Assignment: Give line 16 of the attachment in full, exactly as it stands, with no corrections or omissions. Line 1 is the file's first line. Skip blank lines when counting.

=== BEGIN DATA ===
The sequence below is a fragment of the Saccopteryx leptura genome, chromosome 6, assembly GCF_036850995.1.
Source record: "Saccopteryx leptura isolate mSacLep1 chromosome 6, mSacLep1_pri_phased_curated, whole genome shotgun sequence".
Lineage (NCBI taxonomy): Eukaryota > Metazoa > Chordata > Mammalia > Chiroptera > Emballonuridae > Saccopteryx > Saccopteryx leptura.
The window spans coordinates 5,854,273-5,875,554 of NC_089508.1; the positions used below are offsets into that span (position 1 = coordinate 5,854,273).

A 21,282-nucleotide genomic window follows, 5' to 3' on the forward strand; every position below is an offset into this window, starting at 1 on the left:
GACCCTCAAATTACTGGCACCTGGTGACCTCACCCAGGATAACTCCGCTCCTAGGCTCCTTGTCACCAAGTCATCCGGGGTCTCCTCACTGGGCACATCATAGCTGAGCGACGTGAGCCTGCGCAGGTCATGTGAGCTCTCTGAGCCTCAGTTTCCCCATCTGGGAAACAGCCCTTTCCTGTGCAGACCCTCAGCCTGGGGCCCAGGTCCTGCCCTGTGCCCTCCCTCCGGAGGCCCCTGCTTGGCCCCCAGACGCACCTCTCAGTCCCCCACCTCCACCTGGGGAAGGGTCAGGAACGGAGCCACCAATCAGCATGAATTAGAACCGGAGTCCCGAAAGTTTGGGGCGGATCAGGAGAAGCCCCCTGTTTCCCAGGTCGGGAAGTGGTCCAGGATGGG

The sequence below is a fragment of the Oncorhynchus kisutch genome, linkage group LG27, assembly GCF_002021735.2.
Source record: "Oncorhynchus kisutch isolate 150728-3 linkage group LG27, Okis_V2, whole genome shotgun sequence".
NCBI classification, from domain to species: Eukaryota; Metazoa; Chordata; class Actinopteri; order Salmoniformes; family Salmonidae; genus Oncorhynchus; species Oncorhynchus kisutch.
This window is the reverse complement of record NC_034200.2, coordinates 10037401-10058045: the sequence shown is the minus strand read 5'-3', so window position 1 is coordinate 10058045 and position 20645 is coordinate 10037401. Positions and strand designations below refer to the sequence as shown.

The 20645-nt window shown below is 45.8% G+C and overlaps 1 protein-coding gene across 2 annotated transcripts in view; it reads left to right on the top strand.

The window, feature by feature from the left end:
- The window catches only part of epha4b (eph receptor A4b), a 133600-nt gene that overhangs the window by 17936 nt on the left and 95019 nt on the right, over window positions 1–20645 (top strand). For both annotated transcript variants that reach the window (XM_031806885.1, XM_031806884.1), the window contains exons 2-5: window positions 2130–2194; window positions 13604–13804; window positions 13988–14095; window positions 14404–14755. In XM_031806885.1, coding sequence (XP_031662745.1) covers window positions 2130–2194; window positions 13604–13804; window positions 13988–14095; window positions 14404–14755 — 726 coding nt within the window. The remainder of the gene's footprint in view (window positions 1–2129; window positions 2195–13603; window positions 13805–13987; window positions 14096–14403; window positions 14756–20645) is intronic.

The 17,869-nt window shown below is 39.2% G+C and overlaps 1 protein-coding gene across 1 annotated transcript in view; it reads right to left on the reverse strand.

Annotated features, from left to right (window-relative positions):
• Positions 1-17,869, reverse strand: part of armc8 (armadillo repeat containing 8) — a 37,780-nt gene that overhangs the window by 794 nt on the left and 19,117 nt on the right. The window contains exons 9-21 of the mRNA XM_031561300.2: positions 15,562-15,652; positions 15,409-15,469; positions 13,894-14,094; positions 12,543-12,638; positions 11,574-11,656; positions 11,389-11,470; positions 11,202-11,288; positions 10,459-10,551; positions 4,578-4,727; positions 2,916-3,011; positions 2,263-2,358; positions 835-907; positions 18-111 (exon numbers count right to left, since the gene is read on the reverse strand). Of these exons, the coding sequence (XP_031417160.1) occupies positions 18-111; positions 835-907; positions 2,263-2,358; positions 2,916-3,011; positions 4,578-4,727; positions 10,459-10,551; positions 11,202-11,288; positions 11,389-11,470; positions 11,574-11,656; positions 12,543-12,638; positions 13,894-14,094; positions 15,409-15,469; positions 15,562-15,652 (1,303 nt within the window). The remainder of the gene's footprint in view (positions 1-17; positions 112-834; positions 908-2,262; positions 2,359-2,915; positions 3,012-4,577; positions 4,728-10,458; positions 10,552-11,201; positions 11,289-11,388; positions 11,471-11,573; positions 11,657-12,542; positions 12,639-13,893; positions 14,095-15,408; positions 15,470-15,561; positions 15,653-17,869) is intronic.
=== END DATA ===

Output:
• Positions 1-17,869, reverse strand: part of armc8 (armadillo repeat containing 8) — a 37,780-nt gene that overhangs the window by 794 nt on the left and 19,117 nt on the right. The window contains exons 9-21 of the mRNA XM_031561300.2: positions 15,562-15,652; positions 15,409-15,469; positions 13,894-14,094; positions 12,543-12,638; positions 11,574-11,656; positions 11,389-11,470; positions 11,202-11,288; positions 10,459-10,551; positions 4,578-4,727; positions 2,916-3,011; positions 2,263-2,358; positions 835-907; positions 18-111 (exon numbers count right to left, since the gene is read on the reverse strand). Of these exons, the coding sequence (XP_031417160.1) occupies positions 18-111; positions 835-907; positions 2,263-2,358; positions 2,916-3,011; positions 4,578-4,727; positions 10,459-10,551; positions 11,202-11,288; positions 11,389-11,470; positions 11,574-11,656; positions 12,543-12,638; positions 13,894-14,094; positions 15,409-15,469; positions 15,562-15,652 (1,303 nt within the window). The remainder of the gene's footprint in view (positions 1-17; positions 112-834; positions 908-2,262; positions 2,359-2,915; positions 3,012-4,577; positions 4,728-10,458; positions 10,552-11,201; positions 11,289-11,388; positions 11,471-11,573; positions 11,657-12,542; positions 12,639-13,893; positions 14,095-15,408; positions 15,470-15,561; positions 15,653-17,869) is intronic.